Then I listened to their stories. I felt so much better because overall my family was doing better than some of the others. I wasn't under as much stress as the others. There was no addiction, homelessness, homicidal tendencies in my family! What a relief!
In the next session, I was very surprised when the people with those huge problems said things like, "If Elizabeth can do it, so can I." WHAT? I had the worst story!? No one wanted to be me? My story inspired them? I guess I really am going through a lot. I won and I didn't even know there was a contest.
No one wanted to be me. I win!
One of the best suggestions from the IOP was to make a small list of things to do. That plus knowing that if I went back into that depressed state I would be asked start taking care of myself I made this "To Do" list. Instead of check marks I put my arms up in the air and say, "I win." After #2 there is no particular order and feel free to add or remove what works for you.
To Restate How to use this list:
If this list seems overwhelmingly hard or impossible to do or makes you cry, you need to get help. Go to your doctor or ask someone to help you get the help you need.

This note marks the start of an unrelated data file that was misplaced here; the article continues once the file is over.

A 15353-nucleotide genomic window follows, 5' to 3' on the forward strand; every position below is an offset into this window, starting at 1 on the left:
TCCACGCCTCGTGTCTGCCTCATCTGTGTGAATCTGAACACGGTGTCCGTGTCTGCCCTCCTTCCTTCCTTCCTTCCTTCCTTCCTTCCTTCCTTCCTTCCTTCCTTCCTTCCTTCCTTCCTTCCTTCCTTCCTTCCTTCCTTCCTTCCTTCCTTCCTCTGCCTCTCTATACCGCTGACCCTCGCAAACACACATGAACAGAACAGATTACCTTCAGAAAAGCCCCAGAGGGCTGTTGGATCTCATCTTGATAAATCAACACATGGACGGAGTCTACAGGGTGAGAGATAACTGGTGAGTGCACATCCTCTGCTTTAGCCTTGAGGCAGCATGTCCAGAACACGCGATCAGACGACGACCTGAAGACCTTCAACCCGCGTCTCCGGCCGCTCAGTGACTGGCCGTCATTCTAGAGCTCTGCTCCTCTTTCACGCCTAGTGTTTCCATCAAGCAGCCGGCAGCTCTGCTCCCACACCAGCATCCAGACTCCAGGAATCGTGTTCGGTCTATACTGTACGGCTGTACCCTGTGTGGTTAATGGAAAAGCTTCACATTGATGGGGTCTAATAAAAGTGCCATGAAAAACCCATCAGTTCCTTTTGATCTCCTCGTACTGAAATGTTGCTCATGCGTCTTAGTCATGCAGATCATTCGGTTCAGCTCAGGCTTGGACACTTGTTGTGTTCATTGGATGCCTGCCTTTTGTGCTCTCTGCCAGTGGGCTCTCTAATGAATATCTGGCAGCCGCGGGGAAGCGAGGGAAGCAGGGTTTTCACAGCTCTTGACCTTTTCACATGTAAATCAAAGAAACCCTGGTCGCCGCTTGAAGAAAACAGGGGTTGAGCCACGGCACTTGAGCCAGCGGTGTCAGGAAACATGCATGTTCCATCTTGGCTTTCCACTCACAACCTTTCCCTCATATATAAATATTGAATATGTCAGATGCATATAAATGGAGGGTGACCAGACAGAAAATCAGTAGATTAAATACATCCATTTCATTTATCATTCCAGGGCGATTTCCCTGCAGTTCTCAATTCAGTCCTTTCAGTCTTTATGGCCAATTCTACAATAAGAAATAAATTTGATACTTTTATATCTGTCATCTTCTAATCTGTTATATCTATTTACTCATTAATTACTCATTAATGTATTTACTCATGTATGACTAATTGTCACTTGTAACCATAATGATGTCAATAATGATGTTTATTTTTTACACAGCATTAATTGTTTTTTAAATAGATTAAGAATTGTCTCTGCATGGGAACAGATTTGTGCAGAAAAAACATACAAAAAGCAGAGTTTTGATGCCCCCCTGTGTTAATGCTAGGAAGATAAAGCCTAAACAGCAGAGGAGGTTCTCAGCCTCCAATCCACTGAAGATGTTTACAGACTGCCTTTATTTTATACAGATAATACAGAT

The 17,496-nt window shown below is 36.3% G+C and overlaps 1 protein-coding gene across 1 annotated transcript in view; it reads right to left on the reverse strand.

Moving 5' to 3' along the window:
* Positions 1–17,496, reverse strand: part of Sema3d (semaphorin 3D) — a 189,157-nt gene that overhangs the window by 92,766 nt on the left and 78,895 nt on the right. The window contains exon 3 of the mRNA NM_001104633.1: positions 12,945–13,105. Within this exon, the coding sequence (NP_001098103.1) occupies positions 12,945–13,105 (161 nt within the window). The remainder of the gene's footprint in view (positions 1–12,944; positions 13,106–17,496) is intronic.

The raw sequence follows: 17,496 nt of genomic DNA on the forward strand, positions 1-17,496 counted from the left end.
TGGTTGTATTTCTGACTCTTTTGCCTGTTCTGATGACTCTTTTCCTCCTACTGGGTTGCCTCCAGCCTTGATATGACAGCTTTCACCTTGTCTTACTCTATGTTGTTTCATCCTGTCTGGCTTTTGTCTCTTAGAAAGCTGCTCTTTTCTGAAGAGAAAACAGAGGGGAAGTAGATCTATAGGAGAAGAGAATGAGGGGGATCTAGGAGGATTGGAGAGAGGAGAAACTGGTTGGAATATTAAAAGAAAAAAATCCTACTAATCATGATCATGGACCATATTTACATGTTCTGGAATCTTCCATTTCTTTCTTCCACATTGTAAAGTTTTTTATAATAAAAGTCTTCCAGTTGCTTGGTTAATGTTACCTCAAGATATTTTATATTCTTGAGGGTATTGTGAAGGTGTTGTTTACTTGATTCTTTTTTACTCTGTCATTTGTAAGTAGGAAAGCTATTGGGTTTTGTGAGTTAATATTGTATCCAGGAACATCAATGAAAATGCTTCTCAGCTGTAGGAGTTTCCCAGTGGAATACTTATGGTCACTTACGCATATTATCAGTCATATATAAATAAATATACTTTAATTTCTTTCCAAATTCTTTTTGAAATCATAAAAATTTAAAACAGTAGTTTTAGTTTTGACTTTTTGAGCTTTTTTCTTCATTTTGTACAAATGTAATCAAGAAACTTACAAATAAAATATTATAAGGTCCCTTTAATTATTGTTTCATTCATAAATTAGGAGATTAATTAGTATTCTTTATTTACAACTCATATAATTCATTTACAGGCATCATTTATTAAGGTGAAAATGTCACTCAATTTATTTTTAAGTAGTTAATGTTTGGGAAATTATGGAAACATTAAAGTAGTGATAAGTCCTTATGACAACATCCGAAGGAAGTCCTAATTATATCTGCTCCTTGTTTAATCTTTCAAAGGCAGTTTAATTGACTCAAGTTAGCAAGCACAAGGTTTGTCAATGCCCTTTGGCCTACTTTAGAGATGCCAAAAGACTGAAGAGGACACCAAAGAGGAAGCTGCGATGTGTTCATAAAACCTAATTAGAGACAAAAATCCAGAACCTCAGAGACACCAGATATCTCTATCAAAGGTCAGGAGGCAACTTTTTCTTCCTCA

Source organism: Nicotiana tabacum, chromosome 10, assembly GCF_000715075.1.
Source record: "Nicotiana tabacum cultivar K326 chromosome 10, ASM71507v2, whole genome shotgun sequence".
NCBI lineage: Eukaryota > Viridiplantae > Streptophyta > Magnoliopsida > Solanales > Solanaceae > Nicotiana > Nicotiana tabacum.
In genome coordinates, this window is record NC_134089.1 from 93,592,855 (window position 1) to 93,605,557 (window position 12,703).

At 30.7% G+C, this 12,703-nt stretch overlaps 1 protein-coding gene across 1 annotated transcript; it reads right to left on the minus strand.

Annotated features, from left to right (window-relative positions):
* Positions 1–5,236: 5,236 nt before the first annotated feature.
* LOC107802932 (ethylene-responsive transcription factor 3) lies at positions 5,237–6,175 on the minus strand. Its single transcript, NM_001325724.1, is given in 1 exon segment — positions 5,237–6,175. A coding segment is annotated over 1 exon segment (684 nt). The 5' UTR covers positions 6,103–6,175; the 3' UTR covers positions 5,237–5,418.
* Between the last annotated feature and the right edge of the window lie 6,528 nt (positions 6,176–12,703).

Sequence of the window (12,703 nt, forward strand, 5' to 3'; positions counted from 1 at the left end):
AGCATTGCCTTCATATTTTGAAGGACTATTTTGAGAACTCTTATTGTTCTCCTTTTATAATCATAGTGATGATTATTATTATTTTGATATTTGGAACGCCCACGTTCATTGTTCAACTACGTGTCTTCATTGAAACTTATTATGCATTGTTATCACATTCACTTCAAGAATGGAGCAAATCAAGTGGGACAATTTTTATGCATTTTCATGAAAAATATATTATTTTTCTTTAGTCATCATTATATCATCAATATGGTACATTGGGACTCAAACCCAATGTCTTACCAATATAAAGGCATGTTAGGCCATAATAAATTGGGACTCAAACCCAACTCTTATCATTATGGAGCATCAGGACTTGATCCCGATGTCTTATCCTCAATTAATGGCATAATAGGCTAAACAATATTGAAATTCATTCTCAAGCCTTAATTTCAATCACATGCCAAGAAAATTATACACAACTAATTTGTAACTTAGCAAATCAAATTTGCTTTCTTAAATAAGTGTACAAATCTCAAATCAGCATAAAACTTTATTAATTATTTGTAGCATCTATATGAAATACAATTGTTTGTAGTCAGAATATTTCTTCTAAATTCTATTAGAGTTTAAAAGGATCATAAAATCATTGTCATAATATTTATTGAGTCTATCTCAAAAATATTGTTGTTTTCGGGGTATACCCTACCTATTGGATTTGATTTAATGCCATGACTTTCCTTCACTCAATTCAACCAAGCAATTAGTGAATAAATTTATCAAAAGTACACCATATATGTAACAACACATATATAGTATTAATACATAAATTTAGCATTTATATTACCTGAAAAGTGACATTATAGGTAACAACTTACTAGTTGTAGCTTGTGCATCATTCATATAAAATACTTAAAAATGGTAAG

If all you can do is one or two of these things, then you win once or twice.
If this list seems too silly to follow, YOU WIN!!
If you missed it, something extremely exciting happed this year. Scott Cronan from Upworthy.org asked if I would be part of his documentary. What could I say? I knew of Upworthy and because I like their mission, of course, I said yes!
Overall comments were positive and I learned about Andrew Palermo, the professor from UCI, who appeared in the documentary.
What I didn't expect is that some would be offended by the title. I only see the title on the Upworthy Presents page on Facebook. It's called "Dance Therapy".
I want to explain why some therapists would be upset. There is a psychological therapeutic specialty called Dance Therapy, the Trademark is Dance/Movement Therapy™ or DMT™. The American of Dance/Movement Therapy Association can be found via Facebook, and searches online.
My background is in dance. I am a dancer and dance instructor with a BA in Dance from UCLA, I have been teaching for more years than I want to admit and for the past 5 years I have been a Certified Autism Movement Therapy® Provider Level II. Autism Movement Therapy® or AMT is a program using dance, behavior analysis techniques, and theory of the brain and creating new pathways in the brain created by Joanne Lara.
Far from psychological therapy or "talk" therapy this is a movement class with a goal. To help students on the Autism Spectrum create speech and improve communication. Along the way, confidence builds, behaviors to settle themselves may go away, unwanted behaviors like hitting can be stopped, social skills like taking turns with others and greeting one another improves. I cannot make the world change. But I can create a safe space for my students to be themselves, enjoy only praise, no criticism, and they are never asked to leave.